I was diagnosed with ADHD when I was in second grade. My parents were reluctant to put me on medication, so I struggled through bursts of inattention with only the help of a supportive family and counseling sessions. I went through most of elementary and middle school with no major problems, but despite my best efforts, I lost my homework every week and forgot my teacher’s simple instructions as soon as they left her mouth. My parents got used to hearing comments from my teachers along the line of, “Adrienne is not putting in an effort to be a responsible and mature student.” I always wanted to scream, “I am putting in effort!”
One of the problems with trying to explain ADHD or any other neurobehavioral disorder is that their symptoms can look, to the ignorant and untrained eye, like a lack of willpower. ADHD can manifest as procrastination, hypersensitivity, impulsivity and chronic lateness. Separately, these symptoms can be dismissed as one behavioral shortcoming or another, but their combined impact can lead to far more serious problems in emotional and mental well-being if not properly acknowledged.
Often, it’s difficult for others to understand what makes me different from someone who just tends to procrastinate, or someone who isn’t willing to put in effort. How do I explain that no matter how hard I work to catch myself, I can still act impulsively and inappropriately? How do I explain that I really did do the reading, and that I just can’t remember anything from it, or that my incessant fidgeting is not a sign of disrespect or boredom? How do I explain that I didn’t skip the meeting; I just forgot about it despite writing it down in three different places?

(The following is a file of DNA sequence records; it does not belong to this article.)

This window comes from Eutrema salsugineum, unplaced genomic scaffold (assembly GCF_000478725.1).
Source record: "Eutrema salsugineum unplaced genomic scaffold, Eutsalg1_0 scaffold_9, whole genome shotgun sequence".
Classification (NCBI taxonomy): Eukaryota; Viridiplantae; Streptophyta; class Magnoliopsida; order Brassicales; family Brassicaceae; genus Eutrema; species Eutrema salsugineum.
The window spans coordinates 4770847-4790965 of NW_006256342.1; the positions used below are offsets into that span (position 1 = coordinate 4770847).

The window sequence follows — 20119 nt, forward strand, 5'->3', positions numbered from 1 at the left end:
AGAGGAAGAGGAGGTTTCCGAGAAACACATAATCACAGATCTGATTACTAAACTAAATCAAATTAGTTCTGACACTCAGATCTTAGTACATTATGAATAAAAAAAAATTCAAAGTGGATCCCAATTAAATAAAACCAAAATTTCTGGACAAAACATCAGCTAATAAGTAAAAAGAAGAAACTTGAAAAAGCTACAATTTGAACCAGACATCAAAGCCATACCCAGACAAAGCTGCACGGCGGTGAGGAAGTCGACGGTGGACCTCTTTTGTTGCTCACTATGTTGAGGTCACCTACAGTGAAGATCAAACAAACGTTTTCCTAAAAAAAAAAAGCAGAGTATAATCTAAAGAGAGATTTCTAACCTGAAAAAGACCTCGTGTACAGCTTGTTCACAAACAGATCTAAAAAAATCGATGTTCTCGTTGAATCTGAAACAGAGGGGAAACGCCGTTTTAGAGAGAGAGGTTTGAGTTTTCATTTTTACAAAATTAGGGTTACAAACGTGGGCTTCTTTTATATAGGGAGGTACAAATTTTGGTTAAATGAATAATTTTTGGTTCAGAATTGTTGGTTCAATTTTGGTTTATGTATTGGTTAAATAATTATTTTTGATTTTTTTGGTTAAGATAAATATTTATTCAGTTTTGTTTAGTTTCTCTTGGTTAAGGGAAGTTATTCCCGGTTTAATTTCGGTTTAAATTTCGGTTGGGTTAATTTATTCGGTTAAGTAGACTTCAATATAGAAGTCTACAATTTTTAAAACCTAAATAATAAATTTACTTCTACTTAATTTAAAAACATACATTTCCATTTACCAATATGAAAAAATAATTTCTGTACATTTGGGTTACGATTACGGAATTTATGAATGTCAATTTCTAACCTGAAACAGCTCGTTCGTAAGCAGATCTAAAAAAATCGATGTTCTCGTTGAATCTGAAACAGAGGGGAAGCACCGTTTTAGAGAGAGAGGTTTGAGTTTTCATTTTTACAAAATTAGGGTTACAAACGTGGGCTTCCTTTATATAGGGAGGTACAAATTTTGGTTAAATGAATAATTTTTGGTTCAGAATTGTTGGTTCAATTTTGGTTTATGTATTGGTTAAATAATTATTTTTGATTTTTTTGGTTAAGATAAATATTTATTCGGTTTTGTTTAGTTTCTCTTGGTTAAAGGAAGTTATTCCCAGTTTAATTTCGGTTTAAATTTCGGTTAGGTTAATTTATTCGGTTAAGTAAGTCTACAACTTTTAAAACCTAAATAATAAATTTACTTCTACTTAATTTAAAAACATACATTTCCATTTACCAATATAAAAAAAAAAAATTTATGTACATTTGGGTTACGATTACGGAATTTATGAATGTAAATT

The point is that neurobehavioral disorders like ADHD are not an excuse, a phase or a problem of motivation. A student with dyslexia can spend twice the amount of time on a reading as other students and accomplish half as much. Another student with ADD might spend two hours on a question that takes most other students 20 minutes. It takes more energy for me to concentrate on my teacher than it might take a student without a neurobehavioral disorder. To underestimate or dismiss these learning disabilities is to completely ignore an entire aspect of my identity, something that I must live with everyday.
On the opposite end of the spectrum, there are those who misunderstand ADHD so completely that they would prefer to separate students like myself from other students. Each year before coming to Andover, my parents sent my new teachers a letter explaining my ADHD. One year, my teacher pulled me aside in class and mislabeled me as a “victim” of ADHD. She then proceeded to give me a free pass on every assignment I never handed in and always addressed me slowly and carefully, as if addressing a five-year-old. It was the opposite of what I needed. My teacher stopped treating me like an intelligent, hard-working student. She was treating me like I had a disease.
Students with attention disorders need teachers and classmates who can understand the difficulties we face, without dehumanizing us and seeing only our disability.
In the end, I am not asking for anyone’s pity. I am just asking for students and faculty at Andover to acknowledge and understand that learning differences are real and that they matter. I am only challenging Andover to embrace the students who are differently abled, because a community that claims to be intentionally diverse needs to know that neurobehavioral diversity is just as important as other types of diversity. As a community, we must strive to be inclusive of Andover students with learning abilities of all kinds.